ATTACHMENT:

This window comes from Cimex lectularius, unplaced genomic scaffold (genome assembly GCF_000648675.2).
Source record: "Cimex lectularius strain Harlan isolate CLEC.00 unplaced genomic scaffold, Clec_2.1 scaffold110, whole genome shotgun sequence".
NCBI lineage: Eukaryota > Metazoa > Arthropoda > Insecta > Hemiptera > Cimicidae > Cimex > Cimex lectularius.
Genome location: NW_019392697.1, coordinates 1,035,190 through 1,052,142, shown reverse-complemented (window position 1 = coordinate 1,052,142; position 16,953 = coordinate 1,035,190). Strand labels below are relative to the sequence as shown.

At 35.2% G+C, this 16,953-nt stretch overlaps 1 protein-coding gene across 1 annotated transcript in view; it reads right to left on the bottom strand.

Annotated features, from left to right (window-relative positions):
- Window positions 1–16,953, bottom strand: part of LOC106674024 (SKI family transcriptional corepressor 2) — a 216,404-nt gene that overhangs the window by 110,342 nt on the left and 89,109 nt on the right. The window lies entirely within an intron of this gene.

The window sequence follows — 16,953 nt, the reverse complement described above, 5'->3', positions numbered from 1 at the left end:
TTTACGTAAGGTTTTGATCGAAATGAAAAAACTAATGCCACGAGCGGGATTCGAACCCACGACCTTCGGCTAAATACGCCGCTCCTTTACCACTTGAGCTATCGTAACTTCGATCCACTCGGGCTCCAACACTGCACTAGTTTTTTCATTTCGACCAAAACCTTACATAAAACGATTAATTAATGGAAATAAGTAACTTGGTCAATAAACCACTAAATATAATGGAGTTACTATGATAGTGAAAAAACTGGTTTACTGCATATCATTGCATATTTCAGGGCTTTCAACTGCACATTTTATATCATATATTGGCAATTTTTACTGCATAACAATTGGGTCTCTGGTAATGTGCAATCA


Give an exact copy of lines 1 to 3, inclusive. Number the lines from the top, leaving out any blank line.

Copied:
This window comes from Cimex lectularius, unplaced genomic scaffold (genome assembly GCF_000648675.2).
Source record: "Cimex lectularius strain Harlan isolate CLEC.00 unplaced genomic scaffold, Clec_2.1 scaffold110, whole genome shotgun sequence".
NCBI lineage: Eukaryota > Metazoa > Arthropoda > Insecta > Hemiptera > Cimicidae > Cimex > Cimex lectularius.